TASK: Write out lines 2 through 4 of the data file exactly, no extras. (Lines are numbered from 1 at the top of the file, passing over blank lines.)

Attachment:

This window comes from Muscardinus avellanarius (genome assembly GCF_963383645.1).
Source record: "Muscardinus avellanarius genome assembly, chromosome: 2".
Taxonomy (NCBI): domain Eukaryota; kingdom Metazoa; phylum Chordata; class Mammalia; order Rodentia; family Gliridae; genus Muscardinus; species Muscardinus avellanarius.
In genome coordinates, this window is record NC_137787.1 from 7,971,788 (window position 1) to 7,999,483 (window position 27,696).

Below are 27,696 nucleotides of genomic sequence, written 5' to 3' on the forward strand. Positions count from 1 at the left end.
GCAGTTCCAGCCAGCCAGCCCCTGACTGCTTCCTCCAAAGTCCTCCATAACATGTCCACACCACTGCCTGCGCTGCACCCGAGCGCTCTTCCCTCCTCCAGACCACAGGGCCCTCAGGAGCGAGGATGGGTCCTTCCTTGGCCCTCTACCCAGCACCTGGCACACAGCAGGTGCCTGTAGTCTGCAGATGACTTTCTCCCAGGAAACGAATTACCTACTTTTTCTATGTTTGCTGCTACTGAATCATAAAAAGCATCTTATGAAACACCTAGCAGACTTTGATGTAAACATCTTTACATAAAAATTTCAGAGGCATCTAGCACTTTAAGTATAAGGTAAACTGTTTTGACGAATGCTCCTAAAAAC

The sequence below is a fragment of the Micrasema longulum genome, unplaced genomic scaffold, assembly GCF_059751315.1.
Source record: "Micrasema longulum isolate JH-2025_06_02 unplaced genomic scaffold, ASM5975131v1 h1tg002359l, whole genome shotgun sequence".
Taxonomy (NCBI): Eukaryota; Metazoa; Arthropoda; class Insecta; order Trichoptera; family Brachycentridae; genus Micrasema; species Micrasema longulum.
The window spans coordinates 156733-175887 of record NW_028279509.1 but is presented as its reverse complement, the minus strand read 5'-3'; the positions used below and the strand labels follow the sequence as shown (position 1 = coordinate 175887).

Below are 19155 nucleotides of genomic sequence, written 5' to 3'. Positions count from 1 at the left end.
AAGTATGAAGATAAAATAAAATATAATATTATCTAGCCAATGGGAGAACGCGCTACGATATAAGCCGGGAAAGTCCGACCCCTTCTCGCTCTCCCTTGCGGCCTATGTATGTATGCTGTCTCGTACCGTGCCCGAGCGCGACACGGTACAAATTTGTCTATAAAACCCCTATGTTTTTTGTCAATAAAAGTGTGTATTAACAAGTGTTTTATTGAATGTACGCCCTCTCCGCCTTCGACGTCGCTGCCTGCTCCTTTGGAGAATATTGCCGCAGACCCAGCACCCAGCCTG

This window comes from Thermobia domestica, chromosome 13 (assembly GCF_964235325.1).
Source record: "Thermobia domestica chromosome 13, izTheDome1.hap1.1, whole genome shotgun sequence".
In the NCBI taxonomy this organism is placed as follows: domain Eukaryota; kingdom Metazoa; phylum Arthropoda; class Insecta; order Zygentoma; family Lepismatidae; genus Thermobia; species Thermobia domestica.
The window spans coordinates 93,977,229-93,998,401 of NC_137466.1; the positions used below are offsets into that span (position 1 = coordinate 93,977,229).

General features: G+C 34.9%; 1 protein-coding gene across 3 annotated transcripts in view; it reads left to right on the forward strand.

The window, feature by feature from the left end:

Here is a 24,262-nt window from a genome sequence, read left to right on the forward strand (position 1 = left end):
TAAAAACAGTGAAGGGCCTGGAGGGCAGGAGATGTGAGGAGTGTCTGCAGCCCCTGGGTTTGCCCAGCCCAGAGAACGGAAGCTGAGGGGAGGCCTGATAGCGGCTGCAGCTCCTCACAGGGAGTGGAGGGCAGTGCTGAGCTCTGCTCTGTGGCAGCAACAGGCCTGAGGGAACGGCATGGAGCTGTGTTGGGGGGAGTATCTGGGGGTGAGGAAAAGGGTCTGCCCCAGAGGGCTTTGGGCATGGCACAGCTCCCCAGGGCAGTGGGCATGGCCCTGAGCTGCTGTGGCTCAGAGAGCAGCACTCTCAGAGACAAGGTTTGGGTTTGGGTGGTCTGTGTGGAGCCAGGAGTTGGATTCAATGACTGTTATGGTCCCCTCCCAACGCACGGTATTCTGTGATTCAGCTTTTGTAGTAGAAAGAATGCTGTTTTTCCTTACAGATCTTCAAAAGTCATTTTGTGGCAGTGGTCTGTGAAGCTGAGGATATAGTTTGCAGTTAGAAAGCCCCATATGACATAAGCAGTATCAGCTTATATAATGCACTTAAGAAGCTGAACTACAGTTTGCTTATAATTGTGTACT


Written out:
Source record: "Muscardinus avellanarius genome assembly, chromosome: 2".
Taxonomy (NCBI): domain Eukaryota; kingdom Metazoa; phylum Chordata; class Mammalia; order Rodentia; family Gliridae; genus Muscardinus; species Muscardinus avellanarius.
In genome coordinates, this window is record NC_137787.1 from 7,971,788 (window position 1) to 7,999,483 (window position 27,696).